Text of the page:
The monster movie genre has always seemed like it has wanted to have a big resurgence within popular culture. While we’ve made attempts at this with Hollywood’s recent Godzilla movie and the upcoming King Kong film, it just seems like one that’s never taken off in the west.
However, that may change as directors Hideaki Anno and Shinji Higuichi’s give one of the most famous movie monsters a proper return and deliver and incredibly fun experience. Brought to you by the Toho Company, Shin Godzilla is the 29th film in this franchise and it brings together a great mix of old and new techniques.
Acting as a reimagining for some of the early films, this new Godzilla film is about the titular beast’s first appearance on Japanese shores and the ensuing panic he causes. There are no other monsters for him to fight, as the film’s plot is wholly focused around Godzilla and the Japanese political system’s attempt to handle the mass hysteria and chaos he is causing. It’s a risky move to make Godzilla the sole beast, but the wonderful cast of characters help ease this burden while not overshadowing the main attraction. If one of your complaints was that Godzilla didn’t appear enough in the 2014 western film then you will be pleasantly surprised how much screentime he gets this time around.
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There is a lot more depth and social commentary in Shin Godzilla than one might expect, as the film’s plot takes shots at political gridlock, progression within the system, and Japan’s reliance on outside help for military matters. Driving the human elements this time around is Rando Yaguchi (Hiroki Hasegawa), a politician who leads the Anti-Godzilla task force and is hoping to resolve the matter without resulting to extreme measures. Hasegawa does a fantastic job in the role, and it might surprise you how well some of the softer, quieter moments work.
Now that’s not to say there isn’t humor in this movie. In fact, you might even classify Shin Godzilla as part comedy thanks to the witty writing, perfect timing for jokes, and stellar editing that keeps many of the scene fresh and highly entertaining. This is a movie that’s very self-aware with what it is and both directors wisely avoid the gritty and realistic mentality that our western counterpart fully embraced. It’s because of this awareness that Shin Godzilla gets away with having a surprisingly serious discussion about how infective any real government would be under these circumstances and for a moment you may wonder what would happen if Godzilla really showed up.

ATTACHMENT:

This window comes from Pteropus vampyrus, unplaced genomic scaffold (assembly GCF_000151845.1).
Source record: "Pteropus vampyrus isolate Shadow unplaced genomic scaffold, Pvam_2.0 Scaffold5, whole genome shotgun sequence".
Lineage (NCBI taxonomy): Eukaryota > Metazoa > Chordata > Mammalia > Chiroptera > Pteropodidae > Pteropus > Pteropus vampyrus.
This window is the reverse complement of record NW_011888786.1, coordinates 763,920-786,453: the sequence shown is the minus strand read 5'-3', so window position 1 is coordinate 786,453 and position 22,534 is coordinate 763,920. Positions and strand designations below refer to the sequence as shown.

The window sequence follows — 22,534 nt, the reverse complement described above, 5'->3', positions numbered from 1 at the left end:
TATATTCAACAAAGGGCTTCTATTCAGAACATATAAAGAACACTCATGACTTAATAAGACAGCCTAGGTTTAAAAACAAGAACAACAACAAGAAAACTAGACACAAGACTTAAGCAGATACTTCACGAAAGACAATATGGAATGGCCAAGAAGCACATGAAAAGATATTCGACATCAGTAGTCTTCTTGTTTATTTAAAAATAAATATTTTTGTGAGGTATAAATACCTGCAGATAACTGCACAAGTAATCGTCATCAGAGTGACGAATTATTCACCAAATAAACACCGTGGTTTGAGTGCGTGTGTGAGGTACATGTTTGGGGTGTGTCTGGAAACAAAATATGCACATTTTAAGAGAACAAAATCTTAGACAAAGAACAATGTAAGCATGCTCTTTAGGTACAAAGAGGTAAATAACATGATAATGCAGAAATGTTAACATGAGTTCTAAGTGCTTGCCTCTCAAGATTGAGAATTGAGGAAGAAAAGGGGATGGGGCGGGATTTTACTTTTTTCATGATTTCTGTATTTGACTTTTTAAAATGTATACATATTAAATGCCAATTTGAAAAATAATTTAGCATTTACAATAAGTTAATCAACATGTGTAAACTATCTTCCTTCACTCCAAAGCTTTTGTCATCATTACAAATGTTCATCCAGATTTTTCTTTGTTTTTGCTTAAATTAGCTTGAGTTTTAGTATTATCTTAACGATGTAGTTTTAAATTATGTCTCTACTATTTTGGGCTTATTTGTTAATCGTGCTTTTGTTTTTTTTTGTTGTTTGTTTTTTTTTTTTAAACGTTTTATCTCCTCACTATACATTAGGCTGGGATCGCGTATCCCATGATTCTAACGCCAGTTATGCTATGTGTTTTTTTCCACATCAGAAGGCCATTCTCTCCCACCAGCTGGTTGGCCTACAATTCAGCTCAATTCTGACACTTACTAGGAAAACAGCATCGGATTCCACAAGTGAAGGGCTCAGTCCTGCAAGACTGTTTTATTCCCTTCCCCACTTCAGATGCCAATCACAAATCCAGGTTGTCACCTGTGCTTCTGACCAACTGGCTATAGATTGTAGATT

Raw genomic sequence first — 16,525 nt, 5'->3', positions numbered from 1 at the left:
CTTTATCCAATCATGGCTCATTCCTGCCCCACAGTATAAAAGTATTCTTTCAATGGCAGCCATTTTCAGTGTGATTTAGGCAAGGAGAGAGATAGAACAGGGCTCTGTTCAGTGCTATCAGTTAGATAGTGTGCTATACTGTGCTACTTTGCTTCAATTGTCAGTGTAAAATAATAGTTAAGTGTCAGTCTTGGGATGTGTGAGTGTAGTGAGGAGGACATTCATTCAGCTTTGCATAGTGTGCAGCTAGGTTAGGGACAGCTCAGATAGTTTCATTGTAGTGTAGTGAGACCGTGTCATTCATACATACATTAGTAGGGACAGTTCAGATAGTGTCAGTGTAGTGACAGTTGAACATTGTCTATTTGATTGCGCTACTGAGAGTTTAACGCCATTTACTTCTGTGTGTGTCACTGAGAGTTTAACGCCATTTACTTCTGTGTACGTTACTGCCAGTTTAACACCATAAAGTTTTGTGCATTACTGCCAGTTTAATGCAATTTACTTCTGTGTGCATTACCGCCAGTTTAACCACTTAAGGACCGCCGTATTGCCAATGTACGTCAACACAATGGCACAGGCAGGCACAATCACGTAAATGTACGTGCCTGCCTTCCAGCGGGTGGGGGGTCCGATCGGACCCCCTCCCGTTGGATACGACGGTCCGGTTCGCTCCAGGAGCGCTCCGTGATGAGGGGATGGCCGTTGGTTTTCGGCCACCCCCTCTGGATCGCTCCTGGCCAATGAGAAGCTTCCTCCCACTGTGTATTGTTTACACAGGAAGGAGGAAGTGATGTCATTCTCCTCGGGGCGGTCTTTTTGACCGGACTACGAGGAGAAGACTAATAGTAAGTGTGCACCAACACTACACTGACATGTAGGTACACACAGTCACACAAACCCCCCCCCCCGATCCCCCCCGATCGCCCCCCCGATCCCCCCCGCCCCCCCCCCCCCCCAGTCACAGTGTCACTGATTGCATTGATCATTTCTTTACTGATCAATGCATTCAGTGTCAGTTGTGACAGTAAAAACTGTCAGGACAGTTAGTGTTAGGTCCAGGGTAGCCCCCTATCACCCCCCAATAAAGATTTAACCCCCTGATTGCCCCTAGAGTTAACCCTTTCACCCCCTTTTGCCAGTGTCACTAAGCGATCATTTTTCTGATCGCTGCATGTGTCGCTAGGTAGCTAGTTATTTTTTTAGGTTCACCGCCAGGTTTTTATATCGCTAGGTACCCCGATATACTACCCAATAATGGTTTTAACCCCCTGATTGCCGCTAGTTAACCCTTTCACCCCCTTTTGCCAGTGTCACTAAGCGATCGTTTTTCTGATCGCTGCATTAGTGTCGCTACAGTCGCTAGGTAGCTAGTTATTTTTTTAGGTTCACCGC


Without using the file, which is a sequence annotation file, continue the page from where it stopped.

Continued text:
Though this is a Godzilla movie, and the giant lumbering beast makes his presence known early on and keeps coming back for more. His design is interesting and the progression he goes through offers just enough change to make this film feel fresh. However, Shin Godzilla suffers from some pretty apparent hit or miss CGI at times, but it’s nothing too distracting or too major to knock the movie for. Embracing the camp and cheesiness is a must if you hope to fully enjoy this movie. But, that’s not to say that the more impactful moments aren’t enjoyable or dramatic, as they work wonderfully in contrasting the overall tone of the movie. This is mainly thanks to a wonderful score that does a great job mixing old and new, which truthfully is just the general concept for this movie.
The action is great and thoughtfully scattered throughout, though the big climax is a bit underwhelming compared to some early scenes at the beginning of the second act. Which is a shame because it’s clear both directors have a good eye for directing combat sequences, just they aren’t always consistent with their quality. While the film isn’t always following Godzilla, much of the action and reaction is about Godzilla which helps lend focus to pretty much every motivation and character arc in this movie. Normally, this would be a bad thing, but there are enough twists and surprises that help keep many of the human actions engaging.
However, you will have to slog through a rather slow second act that overstays its welcome and drags the pacing down immensely. Truthfully, Shin Godzilla could have benefited greatly from shaving some of the middle out since many of it feels like the humans are just spinning their tires. It becomes even more noticeable since the first act wastes literally no time in throwing viewers into the chaos, so the radical shift in pacing brings the entire film to a screeching halt.
Shin Godzilla is a fantastic return to form for this legendary monster thanks to the fantastic cast, direction, editing, and score. Couple this with the sharp satire on the Japanese political system and their relation to the US and it helps makes Shin Godzilla one of the best in the entire series. Even with an underwhelming climax and slow second act, this was a highly enjoyable movie that does the series justice. Shin Godzilla is one of the best monster movies of the decade and should be seen by both new and old fans.
- Sharp, Satirical Humor
- Wonderful Performances
- Just Enough New Ideas to Keep it Fresh
- Great First Act
- Second Acts Goes On a Bit Too Long
- Underwhelming Climax